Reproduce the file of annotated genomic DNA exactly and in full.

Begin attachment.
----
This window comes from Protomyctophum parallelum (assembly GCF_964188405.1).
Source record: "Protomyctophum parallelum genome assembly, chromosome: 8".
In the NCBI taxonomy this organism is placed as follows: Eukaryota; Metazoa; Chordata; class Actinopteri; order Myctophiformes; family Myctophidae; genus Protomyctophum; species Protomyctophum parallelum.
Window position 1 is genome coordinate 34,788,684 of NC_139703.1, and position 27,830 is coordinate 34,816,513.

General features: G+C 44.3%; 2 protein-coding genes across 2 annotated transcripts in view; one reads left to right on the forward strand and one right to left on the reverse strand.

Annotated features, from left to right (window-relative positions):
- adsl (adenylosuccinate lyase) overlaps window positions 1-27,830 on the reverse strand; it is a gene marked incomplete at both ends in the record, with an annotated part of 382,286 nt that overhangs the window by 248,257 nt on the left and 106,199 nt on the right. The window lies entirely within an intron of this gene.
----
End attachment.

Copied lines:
This window comes from Protomyctophum parallelum (assembly GCF_964188405.1).
Source record: "Protomyctophum parallelum genome assembly, chromosome: 8".
In the NCBI taxonomy this organism is placed as follows: Eukaryota; Metazoa; Chordata; class Actinopteri; order Myctophiformes; family Myctophidae; genus Protomyctophum; species Protomyctophum parallelum.
Window position 1 is genome coordinate 34,788,684 of NC_139703.1, and position 27,830 is coordinate 34,816,513.

General features: G+C 44.3%; 2 protein-coding genes across 2 annotated transcripts in view; one reads left to right on the forward strand and one right to left on the reverse strand.

Annotated features, from left to right (window-relative positions):
- adsl (adenylosuccinate lyase) overlaps window positions 1-27,830 on the reverse strand; it is a gene marked incomplete at both ends in the record, with an annotated part of 382,286 nt that overhangs the window by 248,257 nt on the left and 106,199 nt on the right. The window lies entirely within an intron of this gene.